Author: Gail Carriger
Genre: Science Fiction, Steampunk, Supernatural Fiction, Fantasy, Vampires, Werewolves, Romance
Summary: Alexia, a soulless, preternatural spinster living in Victorian England, gets caught up in a plot involving disappearing Werewolves and Vampires after killing a stray vampire in self-defense. Can she figure it out before she herself disappears?
Review: To fully explain why I disliked this novel the following review contains massive spoilers.
You’ve been warned.
Take the most predictable and stereotypical plots of multiple genres (romance, steampunk, supernatural, science fiction, etc.), add shallow, stereotypical characters and mix it up with banal dialogue and you get one massively cliché novel, Soulless.
I found this book on the top of a few Stempunk lists so I was very excited to get my hands on it. I thought that such a much loved book with a strong heroine and corsets just couldn’t go wrong. I ended up being very disappointed. The characters are watered down and shallow. The romance (I think I may have to give up my girl card, I don’t seem to get along with this genre very well) storyline turned from hate to love so quickly it left my head spinning.
Parts of the last one-third of the novel actually contained some superficial social commentary regarding hatred and fear of the “other” (an outgroup), even though this outgroup was politically accepted, had political power and the haters seemed to be in the minority (but of course the commentary barely scratched the surface and left this issue unexplored). Aside from those moments of interest, most of the novel was spent on fashion (or lack of), manners (or lack of), food (or lack of), trite romance, and an attempt at humor that, aside from a few instances, failed miserably.
Additionally, this novel has a frustrating way of repeating itself. We do not need to be told over and over and over and over again that Alexia is a spinster, has large breasts (and nice curves), considers herself to be superior to other “silly” women (but really has low self-esteem), hates gossipers unless she is the one doing the gossiping, thinks Ivy wears ugly hats, etc.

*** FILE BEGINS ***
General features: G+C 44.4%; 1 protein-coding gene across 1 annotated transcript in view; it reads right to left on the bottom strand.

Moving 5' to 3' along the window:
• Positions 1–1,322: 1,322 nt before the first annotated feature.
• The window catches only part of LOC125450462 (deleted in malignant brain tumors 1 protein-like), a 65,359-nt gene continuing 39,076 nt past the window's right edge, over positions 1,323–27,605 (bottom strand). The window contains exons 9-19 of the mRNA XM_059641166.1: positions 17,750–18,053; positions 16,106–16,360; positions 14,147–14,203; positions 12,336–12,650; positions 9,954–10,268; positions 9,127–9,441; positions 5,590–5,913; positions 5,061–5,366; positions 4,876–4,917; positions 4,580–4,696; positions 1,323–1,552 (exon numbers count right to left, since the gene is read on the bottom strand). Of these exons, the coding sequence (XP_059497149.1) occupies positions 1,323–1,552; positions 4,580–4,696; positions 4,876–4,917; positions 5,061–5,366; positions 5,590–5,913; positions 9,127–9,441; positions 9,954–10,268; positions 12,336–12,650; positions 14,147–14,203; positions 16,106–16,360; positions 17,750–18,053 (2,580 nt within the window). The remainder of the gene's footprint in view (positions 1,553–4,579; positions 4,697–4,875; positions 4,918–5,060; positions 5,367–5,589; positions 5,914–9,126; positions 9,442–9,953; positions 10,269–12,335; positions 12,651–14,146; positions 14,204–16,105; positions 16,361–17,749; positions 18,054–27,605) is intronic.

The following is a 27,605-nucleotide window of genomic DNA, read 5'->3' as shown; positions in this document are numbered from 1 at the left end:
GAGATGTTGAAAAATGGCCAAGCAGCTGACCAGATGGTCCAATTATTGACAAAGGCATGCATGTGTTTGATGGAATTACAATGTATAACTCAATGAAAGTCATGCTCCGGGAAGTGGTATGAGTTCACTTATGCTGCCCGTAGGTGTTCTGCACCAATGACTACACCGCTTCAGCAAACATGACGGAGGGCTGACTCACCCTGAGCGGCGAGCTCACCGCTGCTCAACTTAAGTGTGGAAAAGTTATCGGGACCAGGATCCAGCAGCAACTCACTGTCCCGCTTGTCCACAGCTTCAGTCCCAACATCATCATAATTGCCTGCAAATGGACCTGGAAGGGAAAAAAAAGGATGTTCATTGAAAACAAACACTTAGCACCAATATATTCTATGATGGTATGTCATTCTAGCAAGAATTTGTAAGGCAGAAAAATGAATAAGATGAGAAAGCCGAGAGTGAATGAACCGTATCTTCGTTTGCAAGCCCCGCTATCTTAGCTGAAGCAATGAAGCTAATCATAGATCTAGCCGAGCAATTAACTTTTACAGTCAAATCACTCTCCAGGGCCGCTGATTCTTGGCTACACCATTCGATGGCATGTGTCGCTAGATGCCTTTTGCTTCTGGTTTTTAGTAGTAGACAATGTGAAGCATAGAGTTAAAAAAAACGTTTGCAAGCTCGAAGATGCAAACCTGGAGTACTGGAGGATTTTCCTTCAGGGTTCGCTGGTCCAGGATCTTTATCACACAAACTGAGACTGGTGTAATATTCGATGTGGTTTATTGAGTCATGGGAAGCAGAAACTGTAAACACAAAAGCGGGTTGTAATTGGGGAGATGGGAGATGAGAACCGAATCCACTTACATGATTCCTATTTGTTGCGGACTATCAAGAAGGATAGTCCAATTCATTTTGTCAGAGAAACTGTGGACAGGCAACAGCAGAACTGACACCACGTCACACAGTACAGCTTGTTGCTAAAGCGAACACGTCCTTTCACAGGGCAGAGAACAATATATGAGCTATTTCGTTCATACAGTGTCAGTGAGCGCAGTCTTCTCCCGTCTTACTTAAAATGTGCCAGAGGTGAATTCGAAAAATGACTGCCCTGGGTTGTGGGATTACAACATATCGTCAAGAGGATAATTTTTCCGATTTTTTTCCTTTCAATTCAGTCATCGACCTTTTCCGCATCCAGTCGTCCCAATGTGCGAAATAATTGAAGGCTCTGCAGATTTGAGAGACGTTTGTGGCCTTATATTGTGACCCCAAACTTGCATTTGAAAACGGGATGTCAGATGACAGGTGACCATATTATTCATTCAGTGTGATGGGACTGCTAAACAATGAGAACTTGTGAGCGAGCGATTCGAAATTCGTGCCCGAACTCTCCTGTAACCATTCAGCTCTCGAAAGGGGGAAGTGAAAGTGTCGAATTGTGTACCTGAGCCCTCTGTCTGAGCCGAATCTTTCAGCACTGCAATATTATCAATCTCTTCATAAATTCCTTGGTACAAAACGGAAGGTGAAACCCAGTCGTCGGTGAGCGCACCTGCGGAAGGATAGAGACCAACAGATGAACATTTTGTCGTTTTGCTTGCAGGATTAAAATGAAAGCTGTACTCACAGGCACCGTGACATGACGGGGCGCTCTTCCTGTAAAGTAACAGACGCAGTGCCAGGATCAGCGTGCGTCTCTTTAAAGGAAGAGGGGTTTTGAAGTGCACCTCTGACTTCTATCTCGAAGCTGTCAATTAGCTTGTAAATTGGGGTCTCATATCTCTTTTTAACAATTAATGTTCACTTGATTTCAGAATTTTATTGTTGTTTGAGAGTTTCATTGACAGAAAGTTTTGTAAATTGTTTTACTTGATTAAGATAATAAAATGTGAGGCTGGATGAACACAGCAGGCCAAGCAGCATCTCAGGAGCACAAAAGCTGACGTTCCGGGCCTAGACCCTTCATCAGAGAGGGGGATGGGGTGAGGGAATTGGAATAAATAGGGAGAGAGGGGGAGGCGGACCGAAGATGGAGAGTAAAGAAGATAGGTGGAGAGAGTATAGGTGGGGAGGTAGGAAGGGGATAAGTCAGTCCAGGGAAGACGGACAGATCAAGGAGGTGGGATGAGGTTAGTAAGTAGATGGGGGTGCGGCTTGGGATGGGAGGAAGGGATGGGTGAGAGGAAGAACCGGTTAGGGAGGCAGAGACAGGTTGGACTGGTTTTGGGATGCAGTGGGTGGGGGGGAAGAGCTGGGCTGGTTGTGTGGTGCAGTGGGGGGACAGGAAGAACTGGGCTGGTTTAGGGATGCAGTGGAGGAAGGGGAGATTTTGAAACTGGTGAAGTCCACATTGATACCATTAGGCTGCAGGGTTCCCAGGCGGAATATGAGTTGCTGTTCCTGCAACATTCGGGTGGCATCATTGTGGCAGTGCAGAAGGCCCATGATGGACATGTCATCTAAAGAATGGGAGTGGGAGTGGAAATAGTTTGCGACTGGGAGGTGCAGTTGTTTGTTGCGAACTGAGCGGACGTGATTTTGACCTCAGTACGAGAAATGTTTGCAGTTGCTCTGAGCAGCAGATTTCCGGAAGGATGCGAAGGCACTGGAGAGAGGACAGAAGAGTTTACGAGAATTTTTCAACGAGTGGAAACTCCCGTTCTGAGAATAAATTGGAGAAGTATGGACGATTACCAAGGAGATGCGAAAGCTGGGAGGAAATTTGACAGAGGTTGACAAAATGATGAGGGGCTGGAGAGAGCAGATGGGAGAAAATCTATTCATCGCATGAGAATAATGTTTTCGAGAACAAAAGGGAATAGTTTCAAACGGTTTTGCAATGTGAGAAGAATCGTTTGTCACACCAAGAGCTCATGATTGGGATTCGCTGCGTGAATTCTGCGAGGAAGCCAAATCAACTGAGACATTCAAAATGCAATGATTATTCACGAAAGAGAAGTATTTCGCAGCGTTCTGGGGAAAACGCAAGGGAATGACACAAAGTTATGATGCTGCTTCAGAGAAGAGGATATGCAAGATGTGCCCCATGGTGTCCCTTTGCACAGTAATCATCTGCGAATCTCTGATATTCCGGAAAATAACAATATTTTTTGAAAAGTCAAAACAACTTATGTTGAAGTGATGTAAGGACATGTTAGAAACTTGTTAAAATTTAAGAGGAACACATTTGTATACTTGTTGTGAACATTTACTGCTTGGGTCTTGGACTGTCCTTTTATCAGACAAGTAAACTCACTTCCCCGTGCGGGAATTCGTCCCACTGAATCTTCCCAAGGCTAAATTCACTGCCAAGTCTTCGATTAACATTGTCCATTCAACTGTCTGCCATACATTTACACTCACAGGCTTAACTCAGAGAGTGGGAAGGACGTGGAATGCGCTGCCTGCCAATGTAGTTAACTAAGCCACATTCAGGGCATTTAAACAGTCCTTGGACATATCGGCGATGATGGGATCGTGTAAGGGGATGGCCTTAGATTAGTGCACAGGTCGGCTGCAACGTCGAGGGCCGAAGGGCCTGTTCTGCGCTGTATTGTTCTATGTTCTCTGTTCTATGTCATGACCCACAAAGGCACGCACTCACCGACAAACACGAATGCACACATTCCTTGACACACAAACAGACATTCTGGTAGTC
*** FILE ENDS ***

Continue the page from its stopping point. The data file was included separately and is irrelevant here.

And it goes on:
Alexia, the main character, is unimaginative. She is Cinderella-like and comes along with two “silly” step-sisters and a “sillier” mother. And of course in the end she gets the prince, ahem, I mean the Alpha male werewolf (how more romance novel cliché can one get?). She isn’t the only two-dimensional character. Lord Akeldama is a complete stereotype of a flamboyantly gay man. The leading man, Lord Maccon (which makes me think of bacon every time I see his name), a stereotypical alpha male (literally), is overprotective/possessive, wishes violence on those who want to hurt his love, and has terrible manners (very similar qualities to frat boys… the romance storyline is similar to those romantic comedies where the popular, muscular, sporty guys fall in love with the geek girls who wear hideous glasses and weird clothes –and therefore are considered ugly- but really are Hollywood gorgeous).
Also, the scientists here are all stupid. They publish writings (apparently) in scientific journals on the excess or lack of soul and yet no one has defined what ‘soul’ means. How do they know that an excess causes supernatural beings and lack causes preternatural beings is anyone’s guess (if you can’t define it then you can’t measure it, science 101). The author decides to push science even more and starts talking about a disease shared through blood but nothing that makes sense even if we suspend everything we know about science of our universe (since this is an obviously different reality) and just refer to logic. Additionally, Alexia tells them it takes an hour for her “powers” to kick in (during a part where they want to study her powers after she gets kidnapped). As opposed to being good scientists and wanting to observe this phenomenon, they throw her in a cell with a violent werewolf and leave them alone (first, they believe their captive-uh, all captives lie- and second, why would they not want to observe a phenomena they know nothing about for the first time –terrible, terrible approach to science by so-called scientists). Of course this isn’t about science; the sole purpose is to get Alexia alone in a cell with a naked Lord Maccon (*produces eye roll worthy of Ianto Jones*).
On another page, this supposingly independent, strong woman (as the author describes her) states she would be fine being stashed away in the countryside with her “library and a nice big bed” by the male love interest. My mouth hung open in shock. Uh… I must have re-read that part a few times because I really couldn’t believe it actually said that! It doesn’t actually happen but… she thought being a kept woman sounded like a good idea (*hits head on desk, repeatedly*). By this point I abandoned the book for a few weeks before starting reading again.
The only character even remotely interesting was the ‘evil scientist’ (even if he was an idiot) but he was still shallowly drawn, a plot device to get the two characters together romantically during a dangerous situation. I would have been more interested in seeing how he came to hate this ‘outgroup,’ what had motivated him to pursue his path. And we never found out what those stupid brass octopuses symbolized after they were mentioned time and time again.
This book is very much loved by so many people and maybe I just may have completely missed the point but I just couldn’t get into it; actually it felt like my IQ dropped by a standard deviation by the time I was done. In the end, I finished the novel because it was a light read and I try to never leave a book unread but surely I will not be reading anything else written by this author.